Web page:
Basic Training Topics For Your Management Team

We assume that our managers arrive with all of the skills we desire. We rigorously screen and interview, we put them through our orientation and then send them out.

We have found that there are several topics that managers need to know, but rarely raise their hand to say, “I need help in this area!” This is because they are supposed to know it and fear being found out if they have weaknesses, especially during the interview process.

We have developed a series of Basic Management Training Topics based on our exposure to the results of what happens when managers don’t have these skills.


  • Recruiting and Hiring: We cringe as we sit in interviews and watch managers start off with illegal questions such as, what year did you graduate from there? How many kids to you have? Basic interview skills, such as open ended questioning and guiding the interview discussion to align with the required job skills and corporate culture are important.


  • Discipline and Termination: How many of your managers have been trained in discipline and the actual process of firing people? While we are largely in an at-will environment, the modern process has developed into a series of sequential steps in order to mitigate unemployment claims or worse, wrongful termination lawsuits.


  • Employee Benefits and Compensation Practices: Managers should be able to articulate a basic knowledge of your benefit package. This may be why an employee chooses you over another firm. We recommend providing a one page summary for all managers to have at their finger tips to use when screening or interviewing. In addition depending on the role, managers should also be able to articulate the performance and rewards program during interviews.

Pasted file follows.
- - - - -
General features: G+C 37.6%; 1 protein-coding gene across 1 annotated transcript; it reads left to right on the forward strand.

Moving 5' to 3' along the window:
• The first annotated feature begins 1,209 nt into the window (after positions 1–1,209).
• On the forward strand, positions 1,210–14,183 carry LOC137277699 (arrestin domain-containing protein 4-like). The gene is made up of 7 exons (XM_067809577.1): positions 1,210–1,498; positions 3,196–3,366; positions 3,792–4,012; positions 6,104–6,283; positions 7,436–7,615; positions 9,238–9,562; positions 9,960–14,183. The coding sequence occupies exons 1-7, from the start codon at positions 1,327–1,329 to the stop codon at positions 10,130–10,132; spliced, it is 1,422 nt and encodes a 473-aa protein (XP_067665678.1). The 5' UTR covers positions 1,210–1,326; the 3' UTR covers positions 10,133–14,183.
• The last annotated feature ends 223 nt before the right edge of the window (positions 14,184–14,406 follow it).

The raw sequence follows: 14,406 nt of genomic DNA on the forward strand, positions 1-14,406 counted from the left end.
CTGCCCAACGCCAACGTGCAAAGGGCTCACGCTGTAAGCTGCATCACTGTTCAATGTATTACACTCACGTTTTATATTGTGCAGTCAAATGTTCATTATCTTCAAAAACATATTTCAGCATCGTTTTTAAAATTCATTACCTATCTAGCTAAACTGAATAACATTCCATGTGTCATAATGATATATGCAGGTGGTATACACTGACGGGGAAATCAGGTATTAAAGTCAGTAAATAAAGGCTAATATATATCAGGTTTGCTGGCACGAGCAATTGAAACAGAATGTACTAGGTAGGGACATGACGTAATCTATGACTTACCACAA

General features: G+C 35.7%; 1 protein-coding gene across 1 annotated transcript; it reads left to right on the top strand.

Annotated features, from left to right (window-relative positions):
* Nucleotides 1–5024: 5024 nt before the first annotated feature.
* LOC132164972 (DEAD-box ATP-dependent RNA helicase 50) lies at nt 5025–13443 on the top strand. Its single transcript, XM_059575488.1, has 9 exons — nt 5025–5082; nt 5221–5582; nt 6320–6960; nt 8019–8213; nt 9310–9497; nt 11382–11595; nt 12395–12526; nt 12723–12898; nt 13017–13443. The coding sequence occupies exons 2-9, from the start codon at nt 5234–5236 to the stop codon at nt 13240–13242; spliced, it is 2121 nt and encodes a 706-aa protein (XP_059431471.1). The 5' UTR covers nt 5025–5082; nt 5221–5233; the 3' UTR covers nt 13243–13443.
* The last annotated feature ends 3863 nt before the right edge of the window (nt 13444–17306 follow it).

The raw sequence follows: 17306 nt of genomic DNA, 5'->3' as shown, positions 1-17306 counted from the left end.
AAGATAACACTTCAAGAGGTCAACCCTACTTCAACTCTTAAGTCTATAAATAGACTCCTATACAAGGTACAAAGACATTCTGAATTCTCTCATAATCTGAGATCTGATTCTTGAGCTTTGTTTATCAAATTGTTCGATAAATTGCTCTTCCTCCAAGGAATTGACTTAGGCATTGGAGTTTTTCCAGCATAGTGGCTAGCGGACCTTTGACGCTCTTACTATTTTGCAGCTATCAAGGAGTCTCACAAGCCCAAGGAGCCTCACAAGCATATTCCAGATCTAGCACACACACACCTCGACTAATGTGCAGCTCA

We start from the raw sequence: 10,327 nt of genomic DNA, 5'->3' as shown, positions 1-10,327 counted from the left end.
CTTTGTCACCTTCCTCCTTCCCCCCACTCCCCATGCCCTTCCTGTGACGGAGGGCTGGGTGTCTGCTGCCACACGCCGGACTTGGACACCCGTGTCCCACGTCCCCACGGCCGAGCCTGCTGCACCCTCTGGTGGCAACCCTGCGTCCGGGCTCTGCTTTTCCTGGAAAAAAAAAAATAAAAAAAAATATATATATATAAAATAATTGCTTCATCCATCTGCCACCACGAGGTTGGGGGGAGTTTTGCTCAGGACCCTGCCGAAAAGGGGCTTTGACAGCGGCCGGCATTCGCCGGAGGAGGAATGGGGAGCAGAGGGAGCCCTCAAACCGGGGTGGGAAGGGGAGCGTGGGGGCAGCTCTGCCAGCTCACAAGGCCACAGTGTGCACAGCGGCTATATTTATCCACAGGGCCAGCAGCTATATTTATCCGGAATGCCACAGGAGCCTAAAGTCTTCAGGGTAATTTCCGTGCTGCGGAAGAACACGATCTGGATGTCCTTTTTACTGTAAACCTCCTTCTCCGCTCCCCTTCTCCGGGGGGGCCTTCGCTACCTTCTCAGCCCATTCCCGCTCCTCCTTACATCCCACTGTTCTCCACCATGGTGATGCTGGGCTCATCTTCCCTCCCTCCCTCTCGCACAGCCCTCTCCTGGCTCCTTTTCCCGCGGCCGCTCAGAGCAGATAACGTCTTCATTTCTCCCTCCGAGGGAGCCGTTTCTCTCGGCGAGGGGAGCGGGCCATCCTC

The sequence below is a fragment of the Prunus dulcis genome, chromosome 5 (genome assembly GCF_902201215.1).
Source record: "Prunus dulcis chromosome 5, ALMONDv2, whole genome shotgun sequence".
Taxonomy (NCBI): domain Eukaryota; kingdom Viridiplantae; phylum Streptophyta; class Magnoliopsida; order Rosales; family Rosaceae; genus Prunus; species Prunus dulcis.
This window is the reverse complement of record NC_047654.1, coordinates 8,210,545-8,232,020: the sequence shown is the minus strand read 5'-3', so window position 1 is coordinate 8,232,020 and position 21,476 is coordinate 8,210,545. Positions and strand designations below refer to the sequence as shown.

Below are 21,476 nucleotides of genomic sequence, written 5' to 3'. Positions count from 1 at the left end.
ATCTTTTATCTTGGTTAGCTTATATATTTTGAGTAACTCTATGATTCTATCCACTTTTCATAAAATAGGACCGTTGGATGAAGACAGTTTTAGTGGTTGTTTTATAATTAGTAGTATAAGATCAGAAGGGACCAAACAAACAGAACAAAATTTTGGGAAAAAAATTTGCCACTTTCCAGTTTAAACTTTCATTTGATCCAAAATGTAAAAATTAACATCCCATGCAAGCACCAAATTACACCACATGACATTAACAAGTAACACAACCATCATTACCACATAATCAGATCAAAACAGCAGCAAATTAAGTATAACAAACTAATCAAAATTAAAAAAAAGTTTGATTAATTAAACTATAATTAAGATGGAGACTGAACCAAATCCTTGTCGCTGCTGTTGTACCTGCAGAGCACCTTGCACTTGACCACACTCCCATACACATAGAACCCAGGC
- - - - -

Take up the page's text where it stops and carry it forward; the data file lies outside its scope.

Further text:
• Sexual Harassment and Diversity: Many states, such as Connecticut and California, already mandate sexual harassment training for supervisors. We recommend combining this with a discussion on the values of diversity.


  • Human Resources Regulations: There are basic regulations that managers should know. They don’t need to be HR experts, but we find that many don’t know the basic underlying rules of why things are done. As an example, a basic understanding of FMLA, HIPAA, and Workers Compensation rules is important.


  • Performance Management: Organizations spend 90% of their time designing the form and 10% on the actual process and delivery. Training managers on giving feedback, understanding the performance management cycle, and the actual writing and delivery of reviews is key to the success of the organization.


  • Budgeting and Financial Statement Analysis: As managers grow, they are expected to be able to budget and evaluate their Income Statements and in some cases their Balance Sheet. While many understand the basics, they may not understand your company’s process, overhead rates, or required margin in developing budgets and analyzing results. We recommend a session that take them through the basics.


  • Labor, Wages and Overtime: Many organizations do not classify exempt/ non-exempt employees properly. With the new minimum salary rules there will be an evaluation of this in the coming months. Companies that have collectively bargained staff have an additional need for line managers to understand topics such as grievance rules and seniority.


  • Industry Specific Training: We see that many managers are jumping industries as we face shortages in the various executive ranks. While osmosis works, it works at its own pace. It is important that you have an environment where you can foster learning, where managers with great skills can apply them at a faster speed when they join your firm.


Finally, these training sessions can be delivered in almost any format. To minimize disruption, we have found that 60-90 minute blocks of time are a great way to deliver this training or an extended period. Finally, we recommend that all managers attend, even if they are experts. The attendance of the experts helps foster great discussion and focuses the training relevant company issues.